Plans for Dallas Midtown also include a 20-acre park, which will be owned by the city of Dallas. The park’s vision plan was curated by MIG consultants and will be monitored by the Dallas Midtown Park Foundation.
“From Klyde Warren to Vitruvian to Arbor Hills, we all recognize the power of parks as game changes,” Dallas Midtown Park Foundation Advisory Member and District 11 CPC Commissioner Jaynie Schultz said. “The 400-plus acre development to be built here will change Dallas in ways we cannot imagine now, just as no one foresaw the full impact of the parks I mentioned a moment ago.”
Beck plans to open the initial phase of Dallas Midtown by the end of 2019.
From the beach-ready to the hops-to-the-face, we’ve put together a range of DFW-brewed beers that will get you through a North Texas summer.
Although summer is more of a formality than an actual seasonal shift for North Texans, the end of school and a national holiday or two offer some unique opportunities for themed beer consumption. While your options might seem simple — lagers, limes, drink, repeat — we like to think that DFW’s breweries offer a broader range of pints for the rites of the season. We’ve paired five of our favorite local beers with five of the most recognizable activities for this time of year — because there ain’t no cure like these summertime brews.
Get salty this summer.
Solidarity with the neighborhood lemonade stand: The Salty Lady (Martin House)
Summertime offers North Texas youths the chance to make a little extra fidget spinner money by setting up shop as the neighborhood lemonade stand. All it takes are a sleeve of Dixie cups and a few scoops of Country Time mix in a pitcher of water to put these elementary school entrepreneurs in business. After you’ve ponied up your 50 cents to support local business, consider grabbing a sixer of Martin House Brewing’s Salty Lady to drink in solidarity with those pint-sized startups.
The Salty Lady is a gose, which, along with the Berliner Weisse, is the most summer-friendly of sour beers. Faithful to traditional recipes, Martin House includes salt and coriander in its brew, but the final result recalls nothing so much as Vietnamese salty lemon soda. It’s sweet, it’s salty, it’s sour, it’s bitter — and, at 5.2 percent alcohol by volume, it won’t slow you down if you’re called on for some lemonade stand consultation.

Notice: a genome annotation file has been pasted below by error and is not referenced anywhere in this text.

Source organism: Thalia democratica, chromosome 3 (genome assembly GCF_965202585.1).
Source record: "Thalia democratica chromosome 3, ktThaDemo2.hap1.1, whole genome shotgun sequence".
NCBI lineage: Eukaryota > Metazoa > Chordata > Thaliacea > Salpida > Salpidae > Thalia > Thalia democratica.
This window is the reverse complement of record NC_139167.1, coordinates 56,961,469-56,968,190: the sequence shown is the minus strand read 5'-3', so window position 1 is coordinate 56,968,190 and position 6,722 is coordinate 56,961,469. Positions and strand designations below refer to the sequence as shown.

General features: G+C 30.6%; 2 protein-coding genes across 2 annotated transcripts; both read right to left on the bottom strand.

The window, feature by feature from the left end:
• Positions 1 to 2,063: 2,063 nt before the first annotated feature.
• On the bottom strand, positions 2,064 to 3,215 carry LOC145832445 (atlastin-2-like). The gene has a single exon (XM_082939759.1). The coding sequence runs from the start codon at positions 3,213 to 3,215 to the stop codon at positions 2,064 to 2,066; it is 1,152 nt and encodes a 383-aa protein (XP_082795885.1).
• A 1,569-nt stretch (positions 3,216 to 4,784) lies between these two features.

If you love the Salty Lady, you’ll especially love Martin House’s latest release: the Imperial Salty Lady, which it describes as the "same great beer, just amped up the ABV to 9 percent."
Rahr’s Dadgum IPA, released in April, is Rahr’s take on a West Coast IPA.
Cuss-free completion of dad jobs: Dadgum IPA (Rahr & Sons)
Father’s Day has just passed, and after receiving a new tie and 24 hours of appreciation, dads will once again be tasked with those thankless household chores. Clearing gutters, edging the yard, taming the chaos of the garage — that’s freaking hard work, man, especially if there are little kids around and Pops is doing his damnedest not to drop some profanity in the process. Give the old man in your life some extra props for carrying off his duties swear-free and pour him a Dadgum IPA from Rahr & Sons, which released this juicy new brew in April.